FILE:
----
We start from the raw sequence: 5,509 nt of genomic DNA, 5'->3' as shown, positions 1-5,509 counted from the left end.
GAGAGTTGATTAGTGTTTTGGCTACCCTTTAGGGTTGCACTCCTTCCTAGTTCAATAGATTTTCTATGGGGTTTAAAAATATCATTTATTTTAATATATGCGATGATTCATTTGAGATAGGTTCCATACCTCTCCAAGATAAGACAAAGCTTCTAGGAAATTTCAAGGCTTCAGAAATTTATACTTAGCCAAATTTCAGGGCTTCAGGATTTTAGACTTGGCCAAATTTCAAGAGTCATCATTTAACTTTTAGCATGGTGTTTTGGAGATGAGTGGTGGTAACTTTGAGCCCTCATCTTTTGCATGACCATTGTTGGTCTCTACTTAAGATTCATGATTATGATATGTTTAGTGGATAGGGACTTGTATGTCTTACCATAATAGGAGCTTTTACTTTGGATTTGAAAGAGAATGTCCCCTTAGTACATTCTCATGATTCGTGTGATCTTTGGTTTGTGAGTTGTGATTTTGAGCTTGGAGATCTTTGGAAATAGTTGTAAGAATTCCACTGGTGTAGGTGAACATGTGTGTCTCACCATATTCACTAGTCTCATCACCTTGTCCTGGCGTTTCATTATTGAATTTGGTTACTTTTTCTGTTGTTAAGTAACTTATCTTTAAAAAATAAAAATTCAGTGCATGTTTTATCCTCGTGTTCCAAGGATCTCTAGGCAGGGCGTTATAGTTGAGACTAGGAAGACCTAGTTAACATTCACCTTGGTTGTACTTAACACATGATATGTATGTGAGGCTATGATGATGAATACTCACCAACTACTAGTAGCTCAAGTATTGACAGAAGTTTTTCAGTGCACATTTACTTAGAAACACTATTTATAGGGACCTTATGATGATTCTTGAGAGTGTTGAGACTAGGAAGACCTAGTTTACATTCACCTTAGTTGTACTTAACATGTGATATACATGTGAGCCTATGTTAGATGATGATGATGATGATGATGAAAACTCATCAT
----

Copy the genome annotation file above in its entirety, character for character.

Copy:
We start from the raw sequence: 5,509 nt of genomic DNA, 5'->3' as shown, positions 1-5,509 counted from the left end.
GAGAGTTGATTAGTGTTTTGGCTACCCTTTAGGGTTGCACTCCTTCCTAGTTCAATAGATTTTCTATGGGGTTTAAAAATATCATTTATTTTAATATATGCGATGATTCATTTGAGATAGGTTCCATACCTCTCCAAGATAAGACAAAGCTTCTAGGAAATTTCAAGGCTTCAGAAATTTATACTTAGCCAAATTTCAGGGCTTCAGGATTTTAGACTTGGCCAAATTTCAAGAGTCATCATTTAACTTTTAGCATGGTGTTTTGGAGATGAGTGGTGGTAACTTTGAGCCCTCATCTTTTGCATGACCATTGTTGGTCTCTACTTAAGATTCATGATTATGATATGTTTAGTGGATAGGGACTTGTATGTCTTACCATAATAGGAGCTTTTACTTTGGATTTGAAAGAGAATGTCCCCTTAGTACATTCTCATGATTCGTGTGATCTTTGGTTTGTGAGTTGTGATTTTGAGCTTGGAGATCTTTGGAAATAGTTGTAAGAATTCCACTGGTGTAGGTGAACATGTGTGTCTCACCATATTCACTAGTCTCATCACCTTGTCCTGGCGTTTCATTATTGAATTTGGTTACTTTTTCTGTTGTTAAGTAACTTATCTTTAAAAAATAAAAATTCAGTGCATGTTTTATCCTCGTGTTCCAAGGATCTCTAGGCAGGGCGTTATAGTTGAGACTAGGAAGACCTAGTTAACATTCACCTTGGTTGTACTTAACACATGATATGTATGTGAGGCTATGATGATGAATACTCACCAACTACTAGTAGCTCAAGTATTGACAGAAGTTTTTCAGTGCACATTTACTTAGAAACACTATTTATAGGGACCTTATGATGATTCTTGAGAGTGTTGAGACTAGGAAGACCTAGTTTACATTCACCTTAGTTGTACTTAACATGTGATATACATGTGAGCCTATGTTAGATGATGATGATGATGATGATGAAAACTCATCAT